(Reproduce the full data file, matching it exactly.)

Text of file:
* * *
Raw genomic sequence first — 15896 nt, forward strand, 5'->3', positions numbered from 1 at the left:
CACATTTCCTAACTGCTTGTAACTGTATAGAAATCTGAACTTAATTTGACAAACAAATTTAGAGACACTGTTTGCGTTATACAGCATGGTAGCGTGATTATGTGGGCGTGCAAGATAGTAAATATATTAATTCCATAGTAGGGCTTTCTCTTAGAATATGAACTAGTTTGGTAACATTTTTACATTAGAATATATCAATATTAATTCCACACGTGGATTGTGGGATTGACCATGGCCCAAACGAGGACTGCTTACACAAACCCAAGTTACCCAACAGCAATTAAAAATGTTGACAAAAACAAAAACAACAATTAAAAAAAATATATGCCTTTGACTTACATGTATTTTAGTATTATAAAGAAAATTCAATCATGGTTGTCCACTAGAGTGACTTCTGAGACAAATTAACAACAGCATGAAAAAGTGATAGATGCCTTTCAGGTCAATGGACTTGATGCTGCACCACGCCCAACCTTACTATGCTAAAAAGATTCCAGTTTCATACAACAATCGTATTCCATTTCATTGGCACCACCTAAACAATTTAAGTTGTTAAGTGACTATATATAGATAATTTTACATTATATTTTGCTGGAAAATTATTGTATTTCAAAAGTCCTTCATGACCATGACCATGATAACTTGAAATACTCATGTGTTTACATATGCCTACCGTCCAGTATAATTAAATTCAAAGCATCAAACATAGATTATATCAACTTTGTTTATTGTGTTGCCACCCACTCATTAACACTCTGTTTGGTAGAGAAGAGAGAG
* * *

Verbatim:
Raw genomic sequence first — 15896 nt, forward strand, 5'->3', positions numbered from 1 at the left:
CACATTTCCTAACTGCTTGTAACTGTATAGAAATCTGAACTTAATTTGACAAACAAATTTAGAGACACTGTTTGCGTTATACAGCATGGTAGCGTGATTATGTGGGCGTGCAAGATAGTAAATATATTAATTCCATAGTAGGGCTTTCTCTTAGAATATGAACTAGTTTGGTAACATTTTTACATTAGAATATATCAATATTAATTCCACACGTGGATTGTGGGATTGACCATGGCCCAAACGAGGACTGCTTACACAAACCCAAGTTACCCAACAGCAATTAAAAATGTTGACAAAAACAAAAACAACAATTAAAAAAAATATATGCCTTTGACTTACATGTATTTTAGTATTATAAAGAAAATTCAATCATGGTTGTCCACTAGAGTGACTTCTGAGACAAATTAACAACAGCATGAAAAAGTGATAGATGCCTTTCAGGTCAATGGACTTGATGCTGCACCACGCCCAACCTTACTATGCTAAAAAGATTCCAGTTTCATACAACAATCGTATTCCATTTCATTGGCACCACCTAAACAATTTAAGTTGTTAAGTGACTATATATAGATAATTTTACATTATATTTTGCTGGAAAATTATTGTATTTCAAAAGTCCTTCATGACCATGACCATGATAACTTGAAATACTCATGTGTTTACATATGCCTACCGTCCAGTATAATTAAATTCAAAGCATCAAACATAGATTATATCAACTTTGTTTATTGTGTTGCCACCCACTCATTAACACTCTGTTTGGTAGAGAAGAGAGAG